We have a high level of employment; we have had rising employment and falling unemployment—worthy things of which the Economic Secretary was proud and made much. Alas, when one looks behind the current statistics and tries to get a sense of what is going on in the real economy, again, there are worrying signs.

The average earnings index in the first four months of this year for the whole economy showed year-on-year percentage changes starting at 4.5 per cent. in January and rising to 5.2 per cent by April; the Economic Secretary may well have more up-to-date figures at her command. Over the whole of 2000, annualised average rates of 4 to 5 per cent. were in evidence. To a moderate degree, wage inflation is with us. However, the marginal utility of labour, which will critically affect the long-term propensity of the economy to generate employment or otherwise is not just affected by wage rates. As the Economic Secretary is clearly aware, it is also affected by on-costs, the social costs of labour, the effects of productivity—which, alas, has not risen nearly as fast as we had hoped—and the ability of firms to be more productive in their use of labour and to find ways of making more from their labour. It is in that last respect that the biggest worries arise, and I shall come to them in a moment.

The particular employment problems that we see over the horizon are more likely to arise in small and medium firms than in large firms. Our economy is out of balance in another respect: the effects of Government action, which I shall describe in a moment, on the largest firms have almost certainly been less accentuated than on the small and medium firms, and it is in the small and medium-firm sector that we would expect to find sustained growth of employment.

In fact, over the past few years, the rate of increase in employment and the rate of decrease in unemployment have not been as sparkling as we might have hoped, given the overall growth in demand. They have not been as sparkling as they had been in the previous few years under the previous Administration at an earlier point in the economic cycle and not as sparkling as in many other countries.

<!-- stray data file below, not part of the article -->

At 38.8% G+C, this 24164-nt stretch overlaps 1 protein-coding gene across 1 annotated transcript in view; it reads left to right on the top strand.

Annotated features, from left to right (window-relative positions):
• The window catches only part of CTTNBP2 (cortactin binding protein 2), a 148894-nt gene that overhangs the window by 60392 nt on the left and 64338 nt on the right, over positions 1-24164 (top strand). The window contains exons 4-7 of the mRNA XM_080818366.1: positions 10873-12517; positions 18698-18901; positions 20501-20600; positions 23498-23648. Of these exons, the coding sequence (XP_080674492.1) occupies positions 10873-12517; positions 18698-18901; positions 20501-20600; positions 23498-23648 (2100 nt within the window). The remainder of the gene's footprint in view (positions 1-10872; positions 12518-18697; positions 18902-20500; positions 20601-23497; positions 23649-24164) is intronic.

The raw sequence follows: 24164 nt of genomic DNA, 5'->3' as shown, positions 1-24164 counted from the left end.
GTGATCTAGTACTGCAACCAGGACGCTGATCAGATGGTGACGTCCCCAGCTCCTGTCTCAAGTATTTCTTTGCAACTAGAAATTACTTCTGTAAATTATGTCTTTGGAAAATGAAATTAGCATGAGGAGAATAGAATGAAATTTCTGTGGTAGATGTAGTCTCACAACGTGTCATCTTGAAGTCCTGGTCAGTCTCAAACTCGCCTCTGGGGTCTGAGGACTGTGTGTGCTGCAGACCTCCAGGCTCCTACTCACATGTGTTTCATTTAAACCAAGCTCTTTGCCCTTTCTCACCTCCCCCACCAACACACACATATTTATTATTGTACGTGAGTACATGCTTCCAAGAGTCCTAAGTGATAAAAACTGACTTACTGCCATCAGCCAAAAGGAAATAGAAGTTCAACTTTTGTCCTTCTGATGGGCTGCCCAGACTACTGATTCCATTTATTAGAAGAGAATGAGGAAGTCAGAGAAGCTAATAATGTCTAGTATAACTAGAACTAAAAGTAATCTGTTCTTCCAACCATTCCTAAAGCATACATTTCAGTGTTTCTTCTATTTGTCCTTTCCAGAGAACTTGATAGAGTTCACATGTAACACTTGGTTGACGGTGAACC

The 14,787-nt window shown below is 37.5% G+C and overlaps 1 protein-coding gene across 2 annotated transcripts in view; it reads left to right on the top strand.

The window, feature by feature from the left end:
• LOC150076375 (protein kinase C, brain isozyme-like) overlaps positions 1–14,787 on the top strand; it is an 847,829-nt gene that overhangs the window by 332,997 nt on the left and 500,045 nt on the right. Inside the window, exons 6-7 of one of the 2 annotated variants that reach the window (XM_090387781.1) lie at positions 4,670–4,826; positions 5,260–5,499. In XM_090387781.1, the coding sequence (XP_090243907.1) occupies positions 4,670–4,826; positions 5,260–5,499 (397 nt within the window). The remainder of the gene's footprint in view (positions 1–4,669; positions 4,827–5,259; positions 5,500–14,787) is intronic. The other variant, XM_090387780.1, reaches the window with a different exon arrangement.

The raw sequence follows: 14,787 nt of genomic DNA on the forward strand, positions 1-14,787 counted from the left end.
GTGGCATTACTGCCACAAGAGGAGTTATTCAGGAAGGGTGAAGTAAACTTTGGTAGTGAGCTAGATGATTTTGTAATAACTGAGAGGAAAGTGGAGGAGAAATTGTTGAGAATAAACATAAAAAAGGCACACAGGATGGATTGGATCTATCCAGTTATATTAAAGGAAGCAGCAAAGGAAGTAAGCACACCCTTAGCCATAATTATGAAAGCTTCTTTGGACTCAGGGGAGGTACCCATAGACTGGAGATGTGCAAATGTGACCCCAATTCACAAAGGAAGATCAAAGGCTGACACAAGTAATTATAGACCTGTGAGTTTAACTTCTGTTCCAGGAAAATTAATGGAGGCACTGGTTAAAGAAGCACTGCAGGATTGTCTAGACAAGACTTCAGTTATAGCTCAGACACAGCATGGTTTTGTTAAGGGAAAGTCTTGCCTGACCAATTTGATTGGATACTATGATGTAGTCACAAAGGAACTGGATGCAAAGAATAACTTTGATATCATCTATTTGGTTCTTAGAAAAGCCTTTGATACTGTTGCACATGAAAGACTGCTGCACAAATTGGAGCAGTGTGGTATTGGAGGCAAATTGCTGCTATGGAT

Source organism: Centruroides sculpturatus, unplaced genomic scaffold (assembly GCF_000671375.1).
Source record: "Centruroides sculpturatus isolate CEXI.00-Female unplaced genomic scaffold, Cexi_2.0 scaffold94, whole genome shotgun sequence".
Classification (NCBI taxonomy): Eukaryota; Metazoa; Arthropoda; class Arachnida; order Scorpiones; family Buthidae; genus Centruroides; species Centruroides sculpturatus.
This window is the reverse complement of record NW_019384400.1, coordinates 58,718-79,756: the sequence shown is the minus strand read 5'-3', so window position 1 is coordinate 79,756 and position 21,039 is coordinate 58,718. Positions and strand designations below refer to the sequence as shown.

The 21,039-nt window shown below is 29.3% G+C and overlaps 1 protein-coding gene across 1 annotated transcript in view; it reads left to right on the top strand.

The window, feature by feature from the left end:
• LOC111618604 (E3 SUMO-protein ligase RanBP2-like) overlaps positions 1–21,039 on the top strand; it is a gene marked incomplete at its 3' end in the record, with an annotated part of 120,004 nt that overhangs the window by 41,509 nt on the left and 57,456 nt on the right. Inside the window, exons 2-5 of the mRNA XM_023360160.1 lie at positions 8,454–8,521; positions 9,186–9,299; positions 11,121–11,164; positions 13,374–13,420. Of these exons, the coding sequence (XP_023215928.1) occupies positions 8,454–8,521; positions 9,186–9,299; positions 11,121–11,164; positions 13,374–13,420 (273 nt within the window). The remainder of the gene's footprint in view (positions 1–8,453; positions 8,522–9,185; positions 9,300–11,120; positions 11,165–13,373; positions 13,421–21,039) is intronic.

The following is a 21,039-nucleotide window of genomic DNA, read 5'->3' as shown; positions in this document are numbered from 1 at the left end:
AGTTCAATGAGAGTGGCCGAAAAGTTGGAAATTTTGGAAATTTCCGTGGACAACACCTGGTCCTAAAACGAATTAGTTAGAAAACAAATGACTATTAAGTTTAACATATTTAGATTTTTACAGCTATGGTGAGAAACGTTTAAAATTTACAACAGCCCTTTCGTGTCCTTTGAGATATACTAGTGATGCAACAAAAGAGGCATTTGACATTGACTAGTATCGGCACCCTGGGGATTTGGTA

Not only is our economy imbalanced in many ways, but it is not showing the growth of employment and the reduction of unemployment that we would have hoped for under such apparently benign economic circumstances. We must now ask ourselves whether the Government are doing something about all this. Does the Red Book, which does not describe any of what I have just described, or the Economic Secretary, who did not describe any of what I have just described, have a strategy to deal with those matters?

Is there something in the Red Book or was there something in the Economic Secretary's speech to address those imbalances? I have to say that I may have gone to

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sleep—that is unlikely because the Economic Secretary's mellifluous tones are always sufficient to keep me awake—but I did not notice anything in her speech about a strategy to deal with those problems. It is not surprising, as she did not mention the problems, that she did not mention the solutions, but the fact is that there was no such strategy. Search as I might, with however much leisure the Chief Secretary may have been able to give during the election, I was unable to find in the Red Book any strategy for solving those problems there either.

The fact is that we have a Government of elegant ostriches; they are hiding their head in the sand of their own achievements; hence they do not see the problems to which I have alluded and, as a consequence, they do not even begin to have developed a strategy to deal with them. They are officially unproblems, thus there are unsolutions for them. However, the situation is worse than that because, at least in respect of the level of employment, the Government are taking active, well formulated, strategically designed steps to accentuate the problem.

The comments of external observers are extremely instructive. In March this year, Herr Bernd Atenstaedt of the German Industry Association in the United Kingdom said:

He means, of course, as a location for investment, hence for the generation of jobs.